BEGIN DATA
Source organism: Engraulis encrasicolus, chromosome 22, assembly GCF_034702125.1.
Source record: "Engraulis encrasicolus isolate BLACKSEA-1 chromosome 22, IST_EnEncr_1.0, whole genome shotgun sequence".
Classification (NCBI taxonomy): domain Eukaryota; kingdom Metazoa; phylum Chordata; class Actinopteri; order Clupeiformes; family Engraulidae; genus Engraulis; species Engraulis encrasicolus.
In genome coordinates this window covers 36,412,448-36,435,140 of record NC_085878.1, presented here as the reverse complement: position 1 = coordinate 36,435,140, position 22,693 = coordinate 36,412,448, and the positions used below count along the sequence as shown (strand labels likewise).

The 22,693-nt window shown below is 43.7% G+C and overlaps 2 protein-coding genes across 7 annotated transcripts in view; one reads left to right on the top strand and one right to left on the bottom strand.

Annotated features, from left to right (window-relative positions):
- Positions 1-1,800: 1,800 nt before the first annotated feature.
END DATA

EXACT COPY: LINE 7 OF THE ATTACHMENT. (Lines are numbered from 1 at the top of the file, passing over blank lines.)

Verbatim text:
- Positions 1-1,800: 1,800 nt before the first annotated feature.